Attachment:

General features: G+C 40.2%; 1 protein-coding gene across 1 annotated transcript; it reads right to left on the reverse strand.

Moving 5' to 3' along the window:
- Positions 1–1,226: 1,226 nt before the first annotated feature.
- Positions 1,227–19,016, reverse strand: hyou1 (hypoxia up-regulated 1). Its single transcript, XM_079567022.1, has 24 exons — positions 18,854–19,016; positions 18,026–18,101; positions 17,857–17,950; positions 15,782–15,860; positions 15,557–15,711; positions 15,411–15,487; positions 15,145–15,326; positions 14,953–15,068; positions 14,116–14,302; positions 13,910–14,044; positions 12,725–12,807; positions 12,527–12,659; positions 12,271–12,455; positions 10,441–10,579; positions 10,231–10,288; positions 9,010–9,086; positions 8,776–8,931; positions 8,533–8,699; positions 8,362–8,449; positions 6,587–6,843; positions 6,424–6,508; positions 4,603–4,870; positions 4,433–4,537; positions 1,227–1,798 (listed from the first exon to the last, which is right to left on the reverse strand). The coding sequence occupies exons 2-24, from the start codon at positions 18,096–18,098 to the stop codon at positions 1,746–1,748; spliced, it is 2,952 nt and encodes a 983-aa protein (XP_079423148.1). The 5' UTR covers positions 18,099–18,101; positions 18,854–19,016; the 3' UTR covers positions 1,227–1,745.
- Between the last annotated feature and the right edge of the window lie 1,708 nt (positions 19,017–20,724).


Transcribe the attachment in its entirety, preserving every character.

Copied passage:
General features: G+C 40.2%; 1 protein-coding gene across 1 annotated transcript; it reads right to left on the reverse strand.

Moving 5' to 3' along the window:
- Positions 1–1,226: 1,226 nt before the first annotated feature.
- Positions 1,227–19,016, reverse strand: hyou1 (hypoxia up-regulated 1). Its single transcript, XM_079567022.1, has 24 exons — positions 18,854–19,016; positions 18,026–18,101; positions 17,857–17,950; positions 15,782–15,860; positions 15,557–15,711; positions 15,411–15,487; positions 15,145–15,326; positions 14,953–15,068; positions 14,116–14,302; positions 13,910–14,044; positions 12,725–12,807; positions 12,527–12,659; positions 12,271–12,455; positions 10,441–10,579; positions 10,231–10,288; positions 9,010–9,086; positions 8,776–8,931; positions 8,533–8,699; positions 8,362–8,449; positions 6,587–6,843; positions 6,424–6,508; positions 4,603–4,870; positions 4,433–4,537; positions 1,227–1,798 (listed from the first exon to the last, which is right to left on the reverse strand). The coding sequence occupies exons 2-24, from the start codon at positions 18,096–18,098 to the stop codon at positions 1,746–1,748; spliced, it is 2,952 nt and encodes a 983-aa protein (XP_079423148.1). The 5' UTR covers positions 18,099–18,101; positions 18,854–19,016; the 3' UTR covers positions 1,227–1,745.
- Between the last annotated feature and the right edge of the window lie 1,708 nt (positions 19,017–20,724).